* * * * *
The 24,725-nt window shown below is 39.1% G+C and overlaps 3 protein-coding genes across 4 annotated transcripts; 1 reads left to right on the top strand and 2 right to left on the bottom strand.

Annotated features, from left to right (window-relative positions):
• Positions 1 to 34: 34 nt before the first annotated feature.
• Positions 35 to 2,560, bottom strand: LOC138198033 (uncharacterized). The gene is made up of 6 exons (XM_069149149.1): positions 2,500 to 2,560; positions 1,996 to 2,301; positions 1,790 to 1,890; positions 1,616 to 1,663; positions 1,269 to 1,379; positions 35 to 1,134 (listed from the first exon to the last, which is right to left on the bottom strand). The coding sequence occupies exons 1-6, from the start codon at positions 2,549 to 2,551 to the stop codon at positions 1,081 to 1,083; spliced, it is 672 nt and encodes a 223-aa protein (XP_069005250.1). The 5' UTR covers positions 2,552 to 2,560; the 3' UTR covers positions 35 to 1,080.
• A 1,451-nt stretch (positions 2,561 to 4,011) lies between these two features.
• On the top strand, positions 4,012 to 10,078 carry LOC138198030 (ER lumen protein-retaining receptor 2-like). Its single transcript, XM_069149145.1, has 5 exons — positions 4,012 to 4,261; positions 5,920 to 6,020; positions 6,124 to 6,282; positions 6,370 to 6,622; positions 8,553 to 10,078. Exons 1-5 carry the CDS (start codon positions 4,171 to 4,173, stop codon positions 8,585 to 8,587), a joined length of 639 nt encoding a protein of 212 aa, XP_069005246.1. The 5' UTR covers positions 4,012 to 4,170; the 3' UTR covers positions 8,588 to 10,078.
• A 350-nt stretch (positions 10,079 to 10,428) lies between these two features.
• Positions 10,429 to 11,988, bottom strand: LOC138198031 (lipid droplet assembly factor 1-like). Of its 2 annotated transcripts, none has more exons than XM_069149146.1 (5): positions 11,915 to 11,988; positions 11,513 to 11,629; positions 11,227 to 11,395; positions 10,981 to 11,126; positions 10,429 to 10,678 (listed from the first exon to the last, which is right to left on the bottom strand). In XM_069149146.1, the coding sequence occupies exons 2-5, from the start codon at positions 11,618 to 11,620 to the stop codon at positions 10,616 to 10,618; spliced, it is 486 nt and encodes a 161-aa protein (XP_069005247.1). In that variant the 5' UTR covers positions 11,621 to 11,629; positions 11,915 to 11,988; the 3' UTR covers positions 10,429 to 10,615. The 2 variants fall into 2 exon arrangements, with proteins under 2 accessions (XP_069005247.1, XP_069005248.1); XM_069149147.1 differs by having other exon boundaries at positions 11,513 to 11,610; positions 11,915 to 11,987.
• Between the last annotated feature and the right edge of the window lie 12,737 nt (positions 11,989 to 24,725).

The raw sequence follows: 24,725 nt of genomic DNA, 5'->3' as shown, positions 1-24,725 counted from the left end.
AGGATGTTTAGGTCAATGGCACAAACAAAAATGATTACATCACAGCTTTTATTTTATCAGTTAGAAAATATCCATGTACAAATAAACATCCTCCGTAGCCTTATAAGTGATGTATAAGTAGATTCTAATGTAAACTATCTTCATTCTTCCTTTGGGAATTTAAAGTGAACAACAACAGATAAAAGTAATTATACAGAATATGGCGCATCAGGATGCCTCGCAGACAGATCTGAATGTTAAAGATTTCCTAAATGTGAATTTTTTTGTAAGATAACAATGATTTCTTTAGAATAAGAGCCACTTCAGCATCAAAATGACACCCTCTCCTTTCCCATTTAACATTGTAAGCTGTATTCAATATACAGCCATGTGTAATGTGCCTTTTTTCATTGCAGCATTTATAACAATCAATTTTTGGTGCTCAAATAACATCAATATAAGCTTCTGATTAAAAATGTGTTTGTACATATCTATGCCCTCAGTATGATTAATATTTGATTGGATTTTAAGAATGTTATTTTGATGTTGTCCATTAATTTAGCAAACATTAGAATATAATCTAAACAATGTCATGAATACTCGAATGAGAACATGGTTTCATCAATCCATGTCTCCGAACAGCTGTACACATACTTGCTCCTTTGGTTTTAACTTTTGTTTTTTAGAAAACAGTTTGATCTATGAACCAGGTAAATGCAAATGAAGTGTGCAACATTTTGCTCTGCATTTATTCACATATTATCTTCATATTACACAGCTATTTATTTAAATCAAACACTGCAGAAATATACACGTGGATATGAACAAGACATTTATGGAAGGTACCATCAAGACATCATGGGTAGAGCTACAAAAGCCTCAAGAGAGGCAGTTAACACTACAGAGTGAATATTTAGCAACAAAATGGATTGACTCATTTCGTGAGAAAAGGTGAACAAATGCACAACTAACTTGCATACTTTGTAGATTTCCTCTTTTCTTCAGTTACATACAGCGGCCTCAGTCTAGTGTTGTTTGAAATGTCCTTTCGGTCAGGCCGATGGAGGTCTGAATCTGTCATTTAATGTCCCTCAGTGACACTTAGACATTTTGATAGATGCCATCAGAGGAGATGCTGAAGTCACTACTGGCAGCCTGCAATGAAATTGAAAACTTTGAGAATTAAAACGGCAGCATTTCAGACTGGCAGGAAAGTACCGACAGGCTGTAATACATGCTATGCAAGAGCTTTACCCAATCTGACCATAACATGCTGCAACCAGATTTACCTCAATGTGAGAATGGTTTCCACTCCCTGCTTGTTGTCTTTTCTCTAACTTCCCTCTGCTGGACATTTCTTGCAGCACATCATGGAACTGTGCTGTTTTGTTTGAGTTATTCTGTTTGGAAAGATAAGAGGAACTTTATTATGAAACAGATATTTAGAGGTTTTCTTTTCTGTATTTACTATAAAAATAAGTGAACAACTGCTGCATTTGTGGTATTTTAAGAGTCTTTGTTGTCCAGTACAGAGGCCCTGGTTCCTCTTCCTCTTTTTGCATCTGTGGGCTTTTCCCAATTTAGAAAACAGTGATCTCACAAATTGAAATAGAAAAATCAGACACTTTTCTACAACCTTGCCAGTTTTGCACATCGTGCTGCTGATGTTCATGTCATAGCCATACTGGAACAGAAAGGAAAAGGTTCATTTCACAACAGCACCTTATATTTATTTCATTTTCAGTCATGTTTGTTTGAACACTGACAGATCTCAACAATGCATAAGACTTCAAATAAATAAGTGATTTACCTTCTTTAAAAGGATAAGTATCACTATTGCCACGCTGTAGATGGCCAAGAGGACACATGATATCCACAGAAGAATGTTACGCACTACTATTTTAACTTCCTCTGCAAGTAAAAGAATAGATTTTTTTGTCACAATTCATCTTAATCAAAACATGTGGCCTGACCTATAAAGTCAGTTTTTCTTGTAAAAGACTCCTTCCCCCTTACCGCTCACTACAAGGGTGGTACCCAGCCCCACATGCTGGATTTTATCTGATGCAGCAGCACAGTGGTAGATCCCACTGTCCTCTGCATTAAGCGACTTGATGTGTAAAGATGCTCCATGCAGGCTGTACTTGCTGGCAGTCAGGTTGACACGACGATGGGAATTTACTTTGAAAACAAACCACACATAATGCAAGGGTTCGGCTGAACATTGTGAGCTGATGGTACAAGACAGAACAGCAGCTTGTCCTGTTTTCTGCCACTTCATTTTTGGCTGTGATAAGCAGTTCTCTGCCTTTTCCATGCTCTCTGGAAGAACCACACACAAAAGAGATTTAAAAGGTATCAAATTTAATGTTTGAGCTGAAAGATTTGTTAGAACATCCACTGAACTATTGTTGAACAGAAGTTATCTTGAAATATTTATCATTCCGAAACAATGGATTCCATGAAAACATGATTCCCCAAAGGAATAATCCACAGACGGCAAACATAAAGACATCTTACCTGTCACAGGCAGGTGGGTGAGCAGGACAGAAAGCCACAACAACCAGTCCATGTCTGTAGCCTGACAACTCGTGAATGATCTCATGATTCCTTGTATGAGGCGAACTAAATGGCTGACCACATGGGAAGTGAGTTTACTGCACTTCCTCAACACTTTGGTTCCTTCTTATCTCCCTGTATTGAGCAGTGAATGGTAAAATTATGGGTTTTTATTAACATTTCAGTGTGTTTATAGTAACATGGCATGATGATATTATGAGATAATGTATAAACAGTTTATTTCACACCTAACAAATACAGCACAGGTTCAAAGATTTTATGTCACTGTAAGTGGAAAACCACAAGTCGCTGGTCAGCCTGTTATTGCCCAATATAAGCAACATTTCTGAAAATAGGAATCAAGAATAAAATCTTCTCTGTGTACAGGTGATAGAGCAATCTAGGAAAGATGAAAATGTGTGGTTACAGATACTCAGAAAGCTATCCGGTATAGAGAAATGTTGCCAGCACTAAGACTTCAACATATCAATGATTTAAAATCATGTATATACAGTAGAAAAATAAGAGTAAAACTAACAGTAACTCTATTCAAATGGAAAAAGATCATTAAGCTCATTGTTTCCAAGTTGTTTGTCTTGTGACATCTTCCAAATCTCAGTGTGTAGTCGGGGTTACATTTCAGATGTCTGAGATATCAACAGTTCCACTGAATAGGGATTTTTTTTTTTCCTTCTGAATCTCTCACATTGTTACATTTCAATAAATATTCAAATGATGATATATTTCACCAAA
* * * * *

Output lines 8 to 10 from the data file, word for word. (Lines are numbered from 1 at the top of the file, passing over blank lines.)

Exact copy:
• Positions 10,429 to 11,988, bottom strand: LOC138198031 (lipid droplet assembly factor 1-like). Of its 2 annotated transcripts, none has more exons than XM_069149146.1 (5): positions 11,915 to 11,988; positions 11,513 to 11,629; positions 11,227 to 11,395; positions 10,981 to 11,126; positions 10,429 to 10,678 (listed from the first exon to the last, which is right to left on the bottom strand). In XM_069149146.1, the coding sequence occupies exons 2-5, from the start codon at positions 11,618 to 11,620 to the stop codon at positions 10,616 to 10,618; spliced, it is 486 nt and encodes a 161-aa protein (XP_069005247.1). In that variant the 5' UTR covers positions 11,621 to 11,629; positions 11,915 to 11,988; the 3' UTR covers positions 10,429 to 10,615. The 2 variants fall into 2 exon arrangements, with proteins under 2 accessions (XP_069005247.1, XP_069005248.1); XM_069149147.1 differs by having other exon boundaries at positions 11,513 to 11,610; positions 11,915 to 11,987.
• Between the last annotated feature and the right edge of the window lie 12,737 nt (positions 11,989 to 24,725).

The raw sequence follows: 24,725 nt of genomic DNA, 5'->3' as shown, positions 1-24,725 counted from the left end.